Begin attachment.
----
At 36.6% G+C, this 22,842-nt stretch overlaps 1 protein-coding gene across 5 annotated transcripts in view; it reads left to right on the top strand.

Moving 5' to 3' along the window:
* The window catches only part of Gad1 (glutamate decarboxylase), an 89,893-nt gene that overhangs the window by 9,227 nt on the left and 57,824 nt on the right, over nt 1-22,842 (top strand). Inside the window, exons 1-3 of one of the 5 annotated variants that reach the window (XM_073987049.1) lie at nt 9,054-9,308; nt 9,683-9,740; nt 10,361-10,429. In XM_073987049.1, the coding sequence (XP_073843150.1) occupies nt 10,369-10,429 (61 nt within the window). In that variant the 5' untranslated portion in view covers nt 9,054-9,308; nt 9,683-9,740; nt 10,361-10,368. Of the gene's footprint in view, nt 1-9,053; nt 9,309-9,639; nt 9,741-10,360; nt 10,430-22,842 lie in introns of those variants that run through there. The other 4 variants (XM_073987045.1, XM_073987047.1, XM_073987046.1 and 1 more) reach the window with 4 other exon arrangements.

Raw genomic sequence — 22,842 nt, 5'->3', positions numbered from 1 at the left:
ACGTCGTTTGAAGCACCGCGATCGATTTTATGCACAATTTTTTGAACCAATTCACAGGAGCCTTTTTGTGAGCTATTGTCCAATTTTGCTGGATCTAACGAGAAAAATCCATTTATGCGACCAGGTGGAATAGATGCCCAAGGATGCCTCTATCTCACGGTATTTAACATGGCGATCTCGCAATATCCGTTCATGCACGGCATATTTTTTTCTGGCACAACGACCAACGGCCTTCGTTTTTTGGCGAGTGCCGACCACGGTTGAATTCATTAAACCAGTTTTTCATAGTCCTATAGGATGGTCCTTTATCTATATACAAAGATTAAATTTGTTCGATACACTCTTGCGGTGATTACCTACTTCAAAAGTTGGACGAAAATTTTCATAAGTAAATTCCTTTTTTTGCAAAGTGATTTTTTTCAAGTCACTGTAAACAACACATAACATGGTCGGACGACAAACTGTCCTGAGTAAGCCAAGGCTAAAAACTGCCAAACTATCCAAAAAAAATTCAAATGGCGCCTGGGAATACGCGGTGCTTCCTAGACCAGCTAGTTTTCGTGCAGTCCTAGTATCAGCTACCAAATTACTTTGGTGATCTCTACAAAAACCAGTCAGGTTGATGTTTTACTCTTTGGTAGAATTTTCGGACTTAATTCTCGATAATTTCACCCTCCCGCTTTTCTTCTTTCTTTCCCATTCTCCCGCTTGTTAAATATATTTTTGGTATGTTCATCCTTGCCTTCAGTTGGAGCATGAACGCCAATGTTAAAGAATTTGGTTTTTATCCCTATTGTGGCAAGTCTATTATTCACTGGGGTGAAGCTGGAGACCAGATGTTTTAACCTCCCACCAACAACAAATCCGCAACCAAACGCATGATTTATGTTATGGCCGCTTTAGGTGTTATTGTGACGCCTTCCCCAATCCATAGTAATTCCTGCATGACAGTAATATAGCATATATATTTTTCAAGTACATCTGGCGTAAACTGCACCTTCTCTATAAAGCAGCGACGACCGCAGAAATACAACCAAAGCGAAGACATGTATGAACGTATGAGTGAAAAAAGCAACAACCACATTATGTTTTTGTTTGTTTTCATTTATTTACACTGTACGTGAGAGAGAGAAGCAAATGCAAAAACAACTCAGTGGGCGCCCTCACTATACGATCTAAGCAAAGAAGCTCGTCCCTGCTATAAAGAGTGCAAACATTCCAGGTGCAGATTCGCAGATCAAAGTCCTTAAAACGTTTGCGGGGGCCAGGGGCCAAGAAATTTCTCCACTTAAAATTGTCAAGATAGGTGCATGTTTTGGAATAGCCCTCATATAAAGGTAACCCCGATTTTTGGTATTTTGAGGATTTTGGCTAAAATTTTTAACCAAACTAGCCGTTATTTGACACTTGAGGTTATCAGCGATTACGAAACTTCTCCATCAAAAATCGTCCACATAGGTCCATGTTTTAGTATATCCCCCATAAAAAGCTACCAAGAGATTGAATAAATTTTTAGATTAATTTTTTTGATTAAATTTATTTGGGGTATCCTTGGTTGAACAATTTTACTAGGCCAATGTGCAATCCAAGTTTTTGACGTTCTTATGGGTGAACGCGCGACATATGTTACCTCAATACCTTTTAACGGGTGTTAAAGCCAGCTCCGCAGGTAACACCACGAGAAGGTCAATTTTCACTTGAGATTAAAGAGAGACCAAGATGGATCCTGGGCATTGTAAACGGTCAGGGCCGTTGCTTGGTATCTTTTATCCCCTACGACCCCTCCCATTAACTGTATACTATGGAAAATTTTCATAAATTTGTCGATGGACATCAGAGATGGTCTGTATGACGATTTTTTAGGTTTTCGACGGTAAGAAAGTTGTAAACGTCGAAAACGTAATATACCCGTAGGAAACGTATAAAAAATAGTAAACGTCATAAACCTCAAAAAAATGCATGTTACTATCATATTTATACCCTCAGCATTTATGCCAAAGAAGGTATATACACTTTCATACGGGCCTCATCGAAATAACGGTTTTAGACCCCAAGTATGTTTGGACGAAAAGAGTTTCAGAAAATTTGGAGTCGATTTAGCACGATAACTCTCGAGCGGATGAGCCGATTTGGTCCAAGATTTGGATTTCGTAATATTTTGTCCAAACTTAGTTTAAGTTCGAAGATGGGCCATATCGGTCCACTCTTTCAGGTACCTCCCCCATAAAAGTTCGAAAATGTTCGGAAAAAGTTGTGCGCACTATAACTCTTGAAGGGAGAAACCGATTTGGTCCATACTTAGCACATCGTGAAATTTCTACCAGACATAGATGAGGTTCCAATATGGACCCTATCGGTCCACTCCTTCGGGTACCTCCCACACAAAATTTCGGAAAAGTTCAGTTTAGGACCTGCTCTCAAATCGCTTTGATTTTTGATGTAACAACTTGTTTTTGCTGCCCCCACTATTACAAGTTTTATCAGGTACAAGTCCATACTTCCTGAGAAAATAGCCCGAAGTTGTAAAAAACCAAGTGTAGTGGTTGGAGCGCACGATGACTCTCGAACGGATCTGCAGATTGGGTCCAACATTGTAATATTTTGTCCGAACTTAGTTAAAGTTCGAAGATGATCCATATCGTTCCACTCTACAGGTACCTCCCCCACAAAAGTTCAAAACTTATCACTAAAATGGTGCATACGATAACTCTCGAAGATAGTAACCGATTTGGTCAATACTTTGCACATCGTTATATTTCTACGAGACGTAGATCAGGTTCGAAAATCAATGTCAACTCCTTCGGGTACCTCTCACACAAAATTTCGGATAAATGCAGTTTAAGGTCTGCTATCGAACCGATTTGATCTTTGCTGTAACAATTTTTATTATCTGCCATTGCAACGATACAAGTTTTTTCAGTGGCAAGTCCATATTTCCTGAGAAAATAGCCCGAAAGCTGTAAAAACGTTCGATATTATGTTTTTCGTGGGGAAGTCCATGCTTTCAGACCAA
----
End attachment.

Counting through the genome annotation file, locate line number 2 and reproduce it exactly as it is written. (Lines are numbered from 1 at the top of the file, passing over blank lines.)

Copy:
Moving 5' to 3' along the window: